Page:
Suicide is the second leading cause of death among youth age 15-24. This age group is a time of changes between school, social groups, and learned responsibilities which can become overwhelming for many youth. One out of every fifteen high school students reportedly attempt suicide each year. Suicidal ideation for youth is even higher, with 17% of high schoolers reporting suicidal ideation within the past year.
Suicide risk factors for youth include existing mental illness, family dysfunction, trauma, and environmental factors. There are ways to spot signs of suicidal thoughts in young people. Warning signs of suicidal ideation or intent include talking about wanting to die, social withdrawal, mood swings, increase use of drugs and alcohol, expressed feelings of hopelessness, risky behavior, and changes to normal routines such as eating or sleeping too much or too little.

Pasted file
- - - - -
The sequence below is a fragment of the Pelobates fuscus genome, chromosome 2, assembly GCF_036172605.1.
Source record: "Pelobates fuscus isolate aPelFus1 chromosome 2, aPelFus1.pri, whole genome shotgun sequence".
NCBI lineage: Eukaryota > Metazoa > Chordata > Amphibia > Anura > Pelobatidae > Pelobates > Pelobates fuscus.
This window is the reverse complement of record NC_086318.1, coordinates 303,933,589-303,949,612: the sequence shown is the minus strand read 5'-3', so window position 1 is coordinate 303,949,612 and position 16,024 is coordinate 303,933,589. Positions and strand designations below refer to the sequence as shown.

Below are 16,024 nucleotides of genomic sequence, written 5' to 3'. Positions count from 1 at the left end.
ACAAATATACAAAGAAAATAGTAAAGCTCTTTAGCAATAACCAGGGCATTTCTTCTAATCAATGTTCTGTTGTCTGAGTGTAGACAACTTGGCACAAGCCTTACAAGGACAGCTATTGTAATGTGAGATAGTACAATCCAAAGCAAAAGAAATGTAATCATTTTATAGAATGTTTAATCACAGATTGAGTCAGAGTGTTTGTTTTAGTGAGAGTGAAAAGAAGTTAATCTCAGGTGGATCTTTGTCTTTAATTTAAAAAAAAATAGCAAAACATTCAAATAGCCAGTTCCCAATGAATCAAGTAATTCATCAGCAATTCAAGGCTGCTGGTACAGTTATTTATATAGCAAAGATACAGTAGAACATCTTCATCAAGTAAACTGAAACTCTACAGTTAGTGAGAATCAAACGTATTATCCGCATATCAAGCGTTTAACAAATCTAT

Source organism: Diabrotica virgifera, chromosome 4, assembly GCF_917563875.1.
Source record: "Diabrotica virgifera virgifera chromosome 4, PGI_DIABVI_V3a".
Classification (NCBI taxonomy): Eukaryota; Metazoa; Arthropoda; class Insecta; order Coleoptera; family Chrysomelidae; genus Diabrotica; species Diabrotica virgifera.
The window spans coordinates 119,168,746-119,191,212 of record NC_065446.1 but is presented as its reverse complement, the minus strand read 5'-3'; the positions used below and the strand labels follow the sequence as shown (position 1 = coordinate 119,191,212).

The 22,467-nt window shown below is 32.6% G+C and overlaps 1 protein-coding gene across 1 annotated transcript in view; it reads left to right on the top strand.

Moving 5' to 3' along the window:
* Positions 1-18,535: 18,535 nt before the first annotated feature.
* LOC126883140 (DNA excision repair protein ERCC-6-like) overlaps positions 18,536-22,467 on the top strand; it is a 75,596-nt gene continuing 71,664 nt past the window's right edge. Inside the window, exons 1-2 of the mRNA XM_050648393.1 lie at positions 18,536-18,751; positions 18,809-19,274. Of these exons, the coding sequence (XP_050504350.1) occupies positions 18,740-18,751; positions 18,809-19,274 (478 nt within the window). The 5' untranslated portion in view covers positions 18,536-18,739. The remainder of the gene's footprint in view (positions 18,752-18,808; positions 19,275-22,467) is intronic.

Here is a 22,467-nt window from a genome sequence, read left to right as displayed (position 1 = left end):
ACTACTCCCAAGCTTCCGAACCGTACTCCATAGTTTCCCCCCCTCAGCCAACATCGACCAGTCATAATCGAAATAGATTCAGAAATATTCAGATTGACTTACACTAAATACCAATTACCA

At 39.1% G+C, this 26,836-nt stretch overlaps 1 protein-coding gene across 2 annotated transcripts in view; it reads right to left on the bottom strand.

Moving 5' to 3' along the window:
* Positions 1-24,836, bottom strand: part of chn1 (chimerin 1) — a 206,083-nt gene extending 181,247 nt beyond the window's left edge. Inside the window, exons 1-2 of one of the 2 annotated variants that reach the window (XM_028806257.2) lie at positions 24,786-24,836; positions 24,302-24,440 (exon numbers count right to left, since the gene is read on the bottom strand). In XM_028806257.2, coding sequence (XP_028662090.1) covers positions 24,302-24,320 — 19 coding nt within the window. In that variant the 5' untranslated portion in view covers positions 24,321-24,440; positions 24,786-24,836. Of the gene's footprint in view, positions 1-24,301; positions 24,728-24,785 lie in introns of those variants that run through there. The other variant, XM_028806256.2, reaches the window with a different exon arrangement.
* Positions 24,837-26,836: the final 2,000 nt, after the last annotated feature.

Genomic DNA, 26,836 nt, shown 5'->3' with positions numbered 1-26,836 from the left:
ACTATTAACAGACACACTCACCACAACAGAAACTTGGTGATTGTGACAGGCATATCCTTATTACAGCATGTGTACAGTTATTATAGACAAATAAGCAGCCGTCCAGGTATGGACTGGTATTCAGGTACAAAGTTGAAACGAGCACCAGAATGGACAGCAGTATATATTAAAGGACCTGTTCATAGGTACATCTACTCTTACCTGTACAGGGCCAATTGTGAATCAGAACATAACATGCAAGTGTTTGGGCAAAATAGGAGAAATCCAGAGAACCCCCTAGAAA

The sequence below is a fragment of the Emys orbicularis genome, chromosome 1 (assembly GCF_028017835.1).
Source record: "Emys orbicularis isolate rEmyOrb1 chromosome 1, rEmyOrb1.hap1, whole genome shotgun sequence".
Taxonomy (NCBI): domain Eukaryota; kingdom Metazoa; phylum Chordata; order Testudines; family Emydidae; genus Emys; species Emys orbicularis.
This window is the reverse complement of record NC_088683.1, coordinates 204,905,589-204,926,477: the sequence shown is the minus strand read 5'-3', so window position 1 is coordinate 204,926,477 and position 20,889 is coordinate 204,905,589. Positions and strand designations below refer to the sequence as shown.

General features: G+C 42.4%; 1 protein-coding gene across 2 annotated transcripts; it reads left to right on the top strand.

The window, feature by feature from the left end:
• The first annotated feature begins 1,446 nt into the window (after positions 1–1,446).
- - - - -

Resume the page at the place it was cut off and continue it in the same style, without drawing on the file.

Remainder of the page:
It is important to speak up if you see the youth in your life or individuals you serve showing warning signs of suicide. The only way to know for sure is to ask directly. For example, NAMI suggests using the language of, “Are you thinking about suicide?” instead of vague questions such as “Do you want to hurt yourself?”
Other forms of suicide prevention, which can be used for youth, include creating a safety plan to help navigate difficult moments and remind the individual of resources available, remove lethal means from the home, and refrain from judgment in conversations about suicide.
We can all play a part in reducing suicide. If you or someone you know is in crisis text ‘HOME’ to 741-741 or call 800-273-8255.